After his military service in 1946, he was elected to the House of Representative and gained the respect of the Republicans by defeating the five-termer Democratic Candidate Jerry Voorhis who was rumored to be a sympathizer for communists. From 1948-1950, he became a member of the House Un-American Activities Committee (HUAAC) and took the primary role as the head of the investigation team that was tasked to investigate Alger Hiss, a former Federal Department official allegedly working as a spy for the Soviet Union. Due to Nixon’s aggressive questioning in the committee proceedings, Alger Hiss was convicted on perjury by denying to the claim of Whittaker Chambers that somewhere in 1937, Hiss has handed him some classified documents that needed to be forwarded over to the Soviet Union. Hiss denied this allegation and was convicted for perjury. Nixon’s show of aggressiveness in the committee proceedings had earned him a reputation among fellow Americans as a dedicated anti-communist.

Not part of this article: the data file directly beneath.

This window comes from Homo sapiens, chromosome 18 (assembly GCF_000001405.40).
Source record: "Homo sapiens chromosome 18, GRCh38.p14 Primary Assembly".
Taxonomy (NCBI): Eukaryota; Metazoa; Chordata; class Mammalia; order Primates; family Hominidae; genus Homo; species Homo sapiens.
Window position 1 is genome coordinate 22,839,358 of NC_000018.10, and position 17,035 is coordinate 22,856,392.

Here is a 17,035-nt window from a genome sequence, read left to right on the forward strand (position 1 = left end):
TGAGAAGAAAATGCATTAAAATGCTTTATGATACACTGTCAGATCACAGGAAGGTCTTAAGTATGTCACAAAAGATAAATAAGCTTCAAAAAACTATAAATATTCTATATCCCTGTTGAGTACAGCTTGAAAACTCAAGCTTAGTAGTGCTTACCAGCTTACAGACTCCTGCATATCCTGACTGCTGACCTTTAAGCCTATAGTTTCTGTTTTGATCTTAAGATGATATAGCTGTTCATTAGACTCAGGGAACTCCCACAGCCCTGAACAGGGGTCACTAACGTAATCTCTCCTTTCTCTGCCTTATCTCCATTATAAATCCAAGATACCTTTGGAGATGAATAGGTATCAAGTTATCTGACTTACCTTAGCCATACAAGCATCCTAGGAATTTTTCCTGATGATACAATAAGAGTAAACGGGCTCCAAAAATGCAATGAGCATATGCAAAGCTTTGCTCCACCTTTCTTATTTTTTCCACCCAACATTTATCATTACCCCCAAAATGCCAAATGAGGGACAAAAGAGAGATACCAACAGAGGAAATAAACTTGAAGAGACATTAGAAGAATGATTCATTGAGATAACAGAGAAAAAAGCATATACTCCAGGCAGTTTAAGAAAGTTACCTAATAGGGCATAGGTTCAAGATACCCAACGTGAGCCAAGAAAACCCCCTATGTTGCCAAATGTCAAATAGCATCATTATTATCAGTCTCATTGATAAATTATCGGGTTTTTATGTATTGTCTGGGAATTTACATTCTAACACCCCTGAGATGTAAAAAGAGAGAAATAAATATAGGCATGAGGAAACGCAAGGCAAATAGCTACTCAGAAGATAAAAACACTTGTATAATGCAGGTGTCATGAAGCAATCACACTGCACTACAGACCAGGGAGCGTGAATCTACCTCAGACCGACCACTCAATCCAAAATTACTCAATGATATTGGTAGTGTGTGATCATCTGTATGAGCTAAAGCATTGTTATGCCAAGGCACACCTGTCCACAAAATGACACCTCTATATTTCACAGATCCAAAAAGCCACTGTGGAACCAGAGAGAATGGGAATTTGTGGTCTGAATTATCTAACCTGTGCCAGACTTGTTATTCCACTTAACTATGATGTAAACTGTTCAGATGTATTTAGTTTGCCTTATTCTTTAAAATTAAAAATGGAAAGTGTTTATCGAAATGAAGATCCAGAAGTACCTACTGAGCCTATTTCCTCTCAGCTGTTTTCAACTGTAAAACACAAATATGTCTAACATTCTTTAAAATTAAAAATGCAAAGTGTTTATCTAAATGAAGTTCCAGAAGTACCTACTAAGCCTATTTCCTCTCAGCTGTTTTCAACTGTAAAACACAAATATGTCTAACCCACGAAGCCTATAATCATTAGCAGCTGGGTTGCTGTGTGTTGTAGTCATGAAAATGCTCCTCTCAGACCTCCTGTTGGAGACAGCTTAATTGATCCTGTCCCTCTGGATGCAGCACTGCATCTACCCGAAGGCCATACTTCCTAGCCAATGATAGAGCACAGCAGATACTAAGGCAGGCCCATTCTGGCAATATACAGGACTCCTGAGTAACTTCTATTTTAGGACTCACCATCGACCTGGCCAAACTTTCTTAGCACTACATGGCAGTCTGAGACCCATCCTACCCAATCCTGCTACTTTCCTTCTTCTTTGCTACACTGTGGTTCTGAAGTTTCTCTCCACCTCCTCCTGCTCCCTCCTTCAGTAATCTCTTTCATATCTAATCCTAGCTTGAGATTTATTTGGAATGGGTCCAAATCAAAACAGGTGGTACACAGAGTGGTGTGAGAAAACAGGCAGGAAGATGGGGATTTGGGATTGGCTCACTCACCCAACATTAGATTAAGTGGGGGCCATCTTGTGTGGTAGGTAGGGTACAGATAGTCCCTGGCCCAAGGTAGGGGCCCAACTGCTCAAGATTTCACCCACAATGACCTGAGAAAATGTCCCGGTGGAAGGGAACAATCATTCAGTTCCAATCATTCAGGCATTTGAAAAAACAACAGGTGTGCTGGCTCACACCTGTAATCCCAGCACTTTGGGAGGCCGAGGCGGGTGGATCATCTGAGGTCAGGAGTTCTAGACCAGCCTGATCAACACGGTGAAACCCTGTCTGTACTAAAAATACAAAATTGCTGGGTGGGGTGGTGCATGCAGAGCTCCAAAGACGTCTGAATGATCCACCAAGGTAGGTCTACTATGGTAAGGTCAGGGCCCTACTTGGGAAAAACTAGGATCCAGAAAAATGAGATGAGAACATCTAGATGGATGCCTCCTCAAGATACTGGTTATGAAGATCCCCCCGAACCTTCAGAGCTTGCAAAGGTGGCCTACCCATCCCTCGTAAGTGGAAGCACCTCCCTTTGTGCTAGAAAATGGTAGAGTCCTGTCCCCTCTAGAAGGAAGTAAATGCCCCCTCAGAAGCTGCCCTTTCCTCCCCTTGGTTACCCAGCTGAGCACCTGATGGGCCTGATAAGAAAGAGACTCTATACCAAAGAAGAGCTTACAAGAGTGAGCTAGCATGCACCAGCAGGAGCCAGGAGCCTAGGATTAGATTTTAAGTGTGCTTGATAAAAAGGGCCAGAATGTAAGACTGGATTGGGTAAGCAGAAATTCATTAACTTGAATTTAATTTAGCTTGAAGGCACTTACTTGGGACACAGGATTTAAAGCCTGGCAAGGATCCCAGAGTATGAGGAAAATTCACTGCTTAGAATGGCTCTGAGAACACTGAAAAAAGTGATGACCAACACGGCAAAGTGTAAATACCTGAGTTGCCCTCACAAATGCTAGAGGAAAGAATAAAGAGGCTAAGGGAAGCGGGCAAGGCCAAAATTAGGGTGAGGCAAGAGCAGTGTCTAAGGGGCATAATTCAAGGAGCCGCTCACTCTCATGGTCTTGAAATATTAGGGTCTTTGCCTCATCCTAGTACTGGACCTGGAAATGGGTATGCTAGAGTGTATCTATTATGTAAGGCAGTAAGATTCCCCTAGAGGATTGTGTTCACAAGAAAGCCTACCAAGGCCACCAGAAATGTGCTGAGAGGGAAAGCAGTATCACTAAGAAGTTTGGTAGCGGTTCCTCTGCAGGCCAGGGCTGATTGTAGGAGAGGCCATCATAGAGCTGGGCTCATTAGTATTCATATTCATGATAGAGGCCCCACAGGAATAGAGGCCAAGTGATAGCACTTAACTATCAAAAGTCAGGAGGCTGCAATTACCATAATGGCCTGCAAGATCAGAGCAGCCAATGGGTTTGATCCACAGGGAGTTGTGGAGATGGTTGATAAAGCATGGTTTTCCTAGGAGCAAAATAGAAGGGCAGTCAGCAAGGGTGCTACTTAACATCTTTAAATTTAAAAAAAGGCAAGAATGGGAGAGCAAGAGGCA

Nixon’s Slush Fund